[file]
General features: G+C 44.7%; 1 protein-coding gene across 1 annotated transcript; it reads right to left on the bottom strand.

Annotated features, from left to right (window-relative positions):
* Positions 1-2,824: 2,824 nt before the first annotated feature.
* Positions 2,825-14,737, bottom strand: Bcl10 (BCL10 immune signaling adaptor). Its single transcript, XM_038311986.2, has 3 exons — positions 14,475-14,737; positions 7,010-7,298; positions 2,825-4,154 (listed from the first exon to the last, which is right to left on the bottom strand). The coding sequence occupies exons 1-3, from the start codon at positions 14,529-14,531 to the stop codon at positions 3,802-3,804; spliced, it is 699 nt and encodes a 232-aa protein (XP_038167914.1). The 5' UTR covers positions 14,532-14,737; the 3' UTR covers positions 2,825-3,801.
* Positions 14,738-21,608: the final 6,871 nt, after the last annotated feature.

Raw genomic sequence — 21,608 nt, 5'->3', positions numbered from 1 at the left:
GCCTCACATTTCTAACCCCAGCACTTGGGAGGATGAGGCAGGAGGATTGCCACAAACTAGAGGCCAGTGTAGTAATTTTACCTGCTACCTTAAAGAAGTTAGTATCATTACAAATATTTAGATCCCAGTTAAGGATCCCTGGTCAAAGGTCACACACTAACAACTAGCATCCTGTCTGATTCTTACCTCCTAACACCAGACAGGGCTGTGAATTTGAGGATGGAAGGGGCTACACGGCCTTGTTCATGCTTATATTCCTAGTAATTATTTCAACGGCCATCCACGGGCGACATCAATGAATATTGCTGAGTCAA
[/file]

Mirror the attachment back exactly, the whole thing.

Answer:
General features: G+C 44.7%; 1 protein-coding gene across 1 annotated transcript; it reads right to left on the bottom strand.

Annotated features, from left to right (window-relative positions):
* Positions 1-2,824: 2,824 nt before the first annotated feature.
* Positions 2,825-14,737, bottom strand: Bcl10 (BCL10 immune signaling adaptor). Its single transcript, XM_038311986.2, has 3 exons — positions 14,475-14,737; positions 7,010-7,298; positions 2,825-4,154 (listed from the first exon to the last, which is right to left on the bottom strand). The coding sequence occupies exons 1-3, from the start codon at positions 14,529-14,531 to the stop codon at positions 3,802-3,804; spliced, it is 699 nt and encodes a 232-aa protein (XP_038167914.1). The 5' UTR covers positions 14,532-14,737; the 3' UTR covers positions 2,825-3,801.
* Positions 14,738-21,608: the final 6,871 nt, after the last annotated feature.

Raw genomic sequence — 21,608 nt, 5'->3', positions numbered from 1 at the left:
GCCTCACATTTCTAACCCCAGCACTTGGGAGGATGAGGCAGGAGGATTGCCACAAACTAGAGGCCAGTGTAGTAATTTTACCTGCTACCTTAAAGAAGTTAGTATCATTACAAATATTTAGATCCCAGTTAAGGATCCCTGGTCAAAGGTCACACACTAACAACTAGCATCCTGTCTGATTCTTACCTCCTAACACCAGACAGGGCTGTGAATTTGAGGATGGAAGGGGCTACACGGCCTTGTTCATGCTTATATTCCTAGTAATTATTTCAACGGCCATCCACGGGCGACATCAATGAATATTGCTGAGTCAA